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After reading Cramer’s paper on the term “post digital”, I was left thinking about the symbolic shift in who controls new and old media. I found Cramer’s point that digital media has essentially shifted from being a very populist, DIY, and egalitarian space to one controlled mostly by corporations and large, powerful entities to be very poignant and related to a lot of the papers we’ve read this year. It definitely made me think of the idealized version of the internet that many activists for internet privacy and freedom seem to be holding on to and whether places like this still exist in an accessible way online. I found it particularly interesting that, as Cramer claims, many people have abandoned new media for now near obsolete old media because it has now been abandoned by many of the groups that hold a lot of power on the internet and has thus become a free and open space. A lot of old media like independent zines, as Cramer claims, also seem to be used for the symbolic meaning that has been attached to many of these mediums as DIY or independent. I certainly found this one explanation for the widespread adoption of old media very interesting and something that I hadn’t consciously thought about but can now recognize in a lot of places.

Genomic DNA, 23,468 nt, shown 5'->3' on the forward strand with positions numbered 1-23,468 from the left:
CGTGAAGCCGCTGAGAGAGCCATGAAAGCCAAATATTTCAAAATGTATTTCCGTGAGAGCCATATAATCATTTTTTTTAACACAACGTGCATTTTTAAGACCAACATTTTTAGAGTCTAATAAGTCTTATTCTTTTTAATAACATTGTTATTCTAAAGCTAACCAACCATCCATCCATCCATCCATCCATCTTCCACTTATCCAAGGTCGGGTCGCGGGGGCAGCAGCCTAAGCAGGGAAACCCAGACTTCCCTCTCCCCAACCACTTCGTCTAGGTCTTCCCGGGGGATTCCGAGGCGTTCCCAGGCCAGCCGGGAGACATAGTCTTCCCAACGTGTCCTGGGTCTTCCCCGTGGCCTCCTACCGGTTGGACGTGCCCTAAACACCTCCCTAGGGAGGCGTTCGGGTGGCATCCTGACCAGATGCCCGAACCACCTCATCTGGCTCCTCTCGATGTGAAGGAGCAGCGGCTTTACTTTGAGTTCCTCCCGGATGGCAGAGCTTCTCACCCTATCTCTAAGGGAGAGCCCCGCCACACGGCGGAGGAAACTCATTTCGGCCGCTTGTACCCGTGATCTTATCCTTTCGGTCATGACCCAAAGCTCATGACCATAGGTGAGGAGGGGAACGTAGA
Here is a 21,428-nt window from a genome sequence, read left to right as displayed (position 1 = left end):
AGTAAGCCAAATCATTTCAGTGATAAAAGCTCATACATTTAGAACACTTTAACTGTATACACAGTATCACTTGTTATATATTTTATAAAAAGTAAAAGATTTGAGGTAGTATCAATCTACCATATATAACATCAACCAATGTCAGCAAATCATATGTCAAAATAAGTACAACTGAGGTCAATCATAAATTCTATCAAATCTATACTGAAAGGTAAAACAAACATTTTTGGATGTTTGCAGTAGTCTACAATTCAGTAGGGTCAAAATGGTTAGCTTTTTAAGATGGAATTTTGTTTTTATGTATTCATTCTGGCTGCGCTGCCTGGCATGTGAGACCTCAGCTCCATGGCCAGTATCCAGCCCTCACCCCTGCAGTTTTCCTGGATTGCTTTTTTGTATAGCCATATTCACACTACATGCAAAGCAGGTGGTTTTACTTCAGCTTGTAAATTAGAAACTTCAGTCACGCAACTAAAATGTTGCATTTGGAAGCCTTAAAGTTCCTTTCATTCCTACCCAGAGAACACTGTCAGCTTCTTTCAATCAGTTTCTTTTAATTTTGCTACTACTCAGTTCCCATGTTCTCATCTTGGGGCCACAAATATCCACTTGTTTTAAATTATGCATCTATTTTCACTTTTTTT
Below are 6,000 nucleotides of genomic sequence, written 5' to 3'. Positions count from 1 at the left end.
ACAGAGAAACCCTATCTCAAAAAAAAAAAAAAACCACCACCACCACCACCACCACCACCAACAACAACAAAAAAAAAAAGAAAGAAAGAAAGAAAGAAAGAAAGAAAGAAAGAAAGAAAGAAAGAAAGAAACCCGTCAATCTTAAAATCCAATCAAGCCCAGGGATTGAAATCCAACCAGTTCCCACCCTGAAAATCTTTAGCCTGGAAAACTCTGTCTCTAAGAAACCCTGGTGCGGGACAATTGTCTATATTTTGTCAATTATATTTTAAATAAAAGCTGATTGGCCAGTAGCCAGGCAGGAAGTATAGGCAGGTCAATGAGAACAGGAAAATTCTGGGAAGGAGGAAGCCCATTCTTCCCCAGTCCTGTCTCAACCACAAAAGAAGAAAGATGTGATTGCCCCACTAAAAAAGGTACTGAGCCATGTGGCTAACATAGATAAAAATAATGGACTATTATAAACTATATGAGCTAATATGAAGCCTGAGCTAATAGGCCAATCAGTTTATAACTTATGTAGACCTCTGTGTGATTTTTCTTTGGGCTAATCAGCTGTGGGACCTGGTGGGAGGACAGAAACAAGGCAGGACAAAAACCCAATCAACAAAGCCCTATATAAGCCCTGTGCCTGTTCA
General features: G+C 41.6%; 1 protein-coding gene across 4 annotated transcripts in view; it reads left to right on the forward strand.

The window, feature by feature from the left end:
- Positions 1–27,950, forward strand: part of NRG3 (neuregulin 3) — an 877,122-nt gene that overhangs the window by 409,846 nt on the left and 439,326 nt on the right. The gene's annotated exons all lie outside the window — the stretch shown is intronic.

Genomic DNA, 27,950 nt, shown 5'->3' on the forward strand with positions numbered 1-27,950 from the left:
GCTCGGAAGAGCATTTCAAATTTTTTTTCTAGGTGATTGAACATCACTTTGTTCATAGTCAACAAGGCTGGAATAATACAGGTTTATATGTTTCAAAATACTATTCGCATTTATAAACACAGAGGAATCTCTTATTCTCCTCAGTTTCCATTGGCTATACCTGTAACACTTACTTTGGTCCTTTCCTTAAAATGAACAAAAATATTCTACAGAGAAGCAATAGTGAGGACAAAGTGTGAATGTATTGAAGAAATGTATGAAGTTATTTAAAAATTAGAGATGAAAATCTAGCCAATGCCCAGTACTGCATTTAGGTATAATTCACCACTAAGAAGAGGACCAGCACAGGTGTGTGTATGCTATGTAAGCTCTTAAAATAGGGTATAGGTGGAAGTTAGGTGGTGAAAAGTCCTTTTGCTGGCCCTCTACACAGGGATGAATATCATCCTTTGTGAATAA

It’s also interesting how this symbolic connection that we have with forms of old media and independence, trendiness, and anti corporate sentiments has become widely adopted by corporations as a means of selling their products. Similar to the way cultural free labor is exploited by corporations, the vintage or rustic old media aesthetic as a symbol for freedom or uniqueness has been entirely coopted by corporations and is now aggressively sold back to the public with a mask of its original symbolism. This is just something I found really interesting about the reading this week.